Munir Elias 20-12-2013

Most of the site will reflect the ongoing surgical activity of Prof. Munir Elias MD., PhD. with brief slides and weekly activity. For reference to the academic and theoretical part, you are welcome to visit

Functional Neurosurgery

IOM Sites

Neurosurgical Sites

Neurosurgical Encyclopedia

Neurooncological Sites 

Neuroanatomical Sites

Neuroanesthesia Sites

Neurobiological Sites


Neuro ICU Site


Neurophysiological Sites

Neuroradiological Sites

NeuroSience Sites

Neurovascular Sites

Personal Sites

Spine Surgery Sites

Stem Cell Therapy Site

Inomed Stockert Neuro N50. A versatile
RF lesion generator and stimulator for
countless applications and many uses

Multigen RF lesion generator .


Amyotrophic lateral sclerosis (ALS) or “Lou Gehrig’s disease” (after the famous American baseball player who was diagnosed with the disorder) is a rare degenerative disorder of motor neurons of the cerebral cortex, brain stem, and spinal cord that results in progressive wasting and paralysis of voluntary muscles. The age of onset is in middle adult life. It progresses rapidly and most of the affected individuals die within 3–5 years from onset of symptoms.
The cause of the disease is still elusive, except in familial cases (about 10%) where the most common cause is linked to mutations in the gene encoding cytosolic copper–zinc superoxide dismutase (SOD1, an enzyme responsible for scavenging free radicals).
Essential features of ALS are progressive signs and symptoms of lower motor neuron dysfunction. These include focal and multifocal weakness, atrophy, cramps, and fasciculations associated with corticospinal tract signs (spasticity, enhanced, and pathological reflexes) in the absence of sensory findings. Usually, the symptoms initially affect a limb, but in some cases there might be a bulbar onset with difficulties in speaking and swallowing. Regardless of the part of the body first affected by the disease, muscle weakness and atrophy spread to other parts of the body as the disease progresses.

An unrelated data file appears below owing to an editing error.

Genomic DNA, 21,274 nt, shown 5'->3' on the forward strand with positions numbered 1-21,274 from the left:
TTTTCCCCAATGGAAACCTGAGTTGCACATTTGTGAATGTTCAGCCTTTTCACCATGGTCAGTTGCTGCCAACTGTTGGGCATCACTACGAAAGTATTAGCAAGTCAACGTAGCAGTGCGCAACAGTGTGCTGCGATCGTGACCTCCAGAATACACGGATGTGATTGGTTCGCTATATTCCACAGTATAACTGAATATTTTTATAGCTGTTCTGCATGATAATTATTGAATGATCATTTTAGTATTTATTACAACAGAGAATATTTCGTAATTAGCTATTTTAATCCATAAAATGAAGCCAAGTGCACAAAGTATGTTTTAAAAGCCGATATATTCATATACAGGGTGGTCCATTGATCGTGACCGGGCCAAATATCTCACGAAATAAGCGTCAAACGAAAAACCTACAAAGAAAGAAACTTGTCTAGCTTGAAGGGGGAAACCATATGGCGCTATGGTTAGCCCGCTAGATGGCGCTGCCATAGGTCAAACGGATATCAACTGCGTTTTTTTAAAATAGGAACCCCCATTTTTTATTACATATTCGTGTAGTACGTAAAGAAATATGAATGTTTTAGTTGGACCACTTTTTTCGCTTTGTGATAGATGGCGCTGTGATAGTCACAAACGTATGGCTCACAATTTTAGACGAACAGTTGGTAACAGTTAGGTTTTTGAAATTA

No treatment prevents, halts, or reverses the disease, although marginal delay in mortality has been noted with the drug riluzole.

ALS is a difficult disease to diagnose as there are many other, more treatable diseases which mimic it. Thus, the diagnosis is primarily based on the symptoms and signs observed by the physician and a series of tests to rule out other diseases. To be diagnosed with ALS, patients must have signs and symptoms of both upper and lower motor neuron damage that cannot be attributed to other causes. Electromyography (EMG) provides objective evidence of lower motor neuron involvement. When the lower motor neuron involvement is severe, the upper motor neuron signs may be masked and its involvement can be missed. In this context, MR methods can be very useful to detect early involvement of upper motor neuron involvement, potentially shortening the time to diagnosis.
Recent MRI studies have shown the diagnostic utility of hyperintensity of the corticospinal tract on FLAIR sequences in ALS. Other studies, using diffusion images or quantitative morphometry, have provided evidence of abnormalities of extramotor areas, supporting the view that ALS is a multisystem degenerative disease.